Market capitalisation: $1.7 Billion
FY19 Historic P/E: 144.3 times
FY 20 Forward P/E: 141.5 times
March updated target price: (Morgans) $6.97
Biotech star Nanosonics has a business speciality that should be jumping off the search screens at this time: Infection prevention. Nanosonics has effectively disrupted the way that ultrasound probes are disinfected between use: where traditional disinfectant methods use corrosive chemicals that are both inefficient and potentially hazardous to the user, Nanosonics’ product trophon is a biocide that is much more efficient and environmentally friendly: the only by-products are oxygen and water, meaning no exposure to toxic chemicals, and no hazardous by-products or waste to dispose of afterwards.
This is not directly related to Covid-19 and viruses in general, but products that ensure that patients are protected from the risk of cross-contamination or infection are front-of-mind for a lot of investors at present.
In the first half of the financial year, Nanosonics grew its global installed base of trophon systems by 17%, to 22,500 units. The system is now in 21 countries, although North America contributes more than 90% of revenue. Consumables (used to operate trophon) revenue rose by 40% to $34.1 million, as total sales grew by 19% to reach a record of $48.5 million.
Where Covid-19 is affecting Nanosonics’ business is that hospitals have more important issues on their hands at the moment: Nanosonics can’t get its product in front of decision-makers to have them buy it. This is delaying the roll-out of trophon; and the company says the potential for COVID-19 to impact trophon consumables sales in Q4 FY20 is “uncertain at this stage.”
A blue-sky factor that the market is awaiting is Nanosonics’ next “new innovative platform technology,” which it says is being designed to address a “major unmet need in infection prevention today.” Like trophon, this would involve both capital equipment and consumables: Nanosonics says the new product would, if successful, be “similar in financial opportunity to trophon.”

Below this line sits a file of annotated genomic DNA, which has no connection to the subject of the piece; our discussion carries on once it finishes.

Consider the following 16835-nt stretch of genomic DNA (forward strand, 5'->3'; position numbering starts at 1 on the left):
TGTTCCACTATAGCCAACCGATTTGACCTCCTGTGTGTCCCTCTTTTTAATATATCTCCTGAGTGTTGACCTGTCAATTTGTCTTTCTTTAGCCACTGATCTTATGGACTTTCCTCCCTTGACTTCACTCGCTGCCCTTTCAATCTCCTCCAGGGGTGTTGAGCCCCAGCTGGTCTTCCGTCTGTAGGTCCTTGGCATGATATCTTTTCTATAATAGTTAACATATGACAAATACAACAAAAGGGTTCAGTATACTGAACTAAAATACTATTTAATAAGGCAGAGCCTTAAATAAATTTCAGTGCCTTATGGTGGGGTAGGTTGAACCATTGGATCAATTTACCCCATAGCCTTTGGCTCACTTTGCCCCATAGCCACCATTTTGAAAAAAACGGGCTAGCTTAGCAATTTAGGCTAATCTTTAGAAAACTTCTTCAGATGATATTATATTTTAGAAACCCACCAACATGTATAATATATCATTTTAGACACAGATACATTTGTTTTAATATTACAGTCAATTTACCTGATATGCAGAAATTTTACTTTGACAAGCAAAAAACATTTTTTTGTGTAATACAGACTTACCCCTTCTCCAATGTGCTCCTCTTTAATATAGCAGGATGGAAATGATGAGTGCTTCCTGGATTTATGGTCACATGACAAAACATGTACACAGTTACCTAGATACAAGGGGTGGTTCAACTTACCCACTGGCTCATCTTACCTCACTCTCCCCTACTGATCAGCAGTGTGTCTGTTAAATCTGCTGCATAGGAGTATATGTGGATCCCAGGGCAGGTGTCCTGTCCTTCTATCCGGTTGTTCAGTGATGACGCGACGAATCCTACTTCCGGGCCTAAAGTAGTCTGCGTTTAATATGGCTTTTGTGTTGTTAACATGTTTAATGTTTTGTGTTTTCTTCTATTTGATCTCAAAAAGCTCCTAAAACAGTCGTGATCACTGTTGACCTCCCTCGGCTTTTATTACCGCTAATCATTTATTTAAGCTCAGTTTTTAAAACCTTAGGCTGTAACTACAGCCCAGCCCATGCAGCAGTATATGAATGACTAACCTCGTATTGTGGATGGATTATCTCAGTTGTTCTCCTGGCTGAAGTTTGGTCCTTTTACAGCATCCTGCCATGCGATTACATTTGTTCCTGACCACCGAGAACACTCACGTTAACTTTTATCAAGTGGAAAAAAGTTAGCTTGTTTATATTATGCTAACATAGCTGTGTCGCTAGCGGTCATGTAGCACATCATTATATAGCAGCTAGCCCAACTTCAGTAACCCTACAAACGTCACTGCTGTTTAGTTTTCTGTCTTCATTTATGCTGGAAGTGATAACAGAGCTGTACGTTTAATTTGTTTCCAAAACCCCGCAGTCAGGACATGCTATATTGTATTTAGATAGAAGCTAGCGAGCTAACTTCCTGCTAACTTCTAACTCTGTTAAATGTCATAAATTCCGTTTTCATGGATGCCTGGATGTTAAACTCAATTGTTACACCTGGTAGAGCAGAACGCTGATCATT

If you can overlook the P/E, which is out of all normal ranges, Nanosonics looks a buy with the second product coming along.
Market capitalisation: $2.1 Billion
March updated target price: $30.24 (FN Arena)
FY19 Historic P/E: 98 times
FY20 Forward P/E: 89 times
Imaging technology provider Pro Medicus has benefited from the move of radiology imaging to the cloud: it provides a range of IT solutions to its users, which are hospitals, imaging centres, and health care groups. Pro Medicus has built a competitive advantage based around its ‘Visage’ imaging software, which allows radiologists to view reports and X-rays on their mobile devices.
The crucial attribute of the software is that enables easy transfer over mobile devices by streaming large, high-resolution files direct, rather than needing to compress and send them. Pro Medicus has announced plans to expand into other medical imaging fields, including cardiology and ophthalmology.
The company is well-placed, with no debt, a growing cash balance, high margins and return on equity. About 80% of revenue comes from the North American market, in which Pro Medicus grew revenue by 43% in the December 2019 half-year. Down from a February high of $27.30, PME could be a good buy at these levels: investors have to weigh-up the huge P/E against the fact that much of the earnings are underpinned by long-term contracts, and there is reasonable expectation that the cardiology and ophthalmology expansions could be just as successful as the radiology base.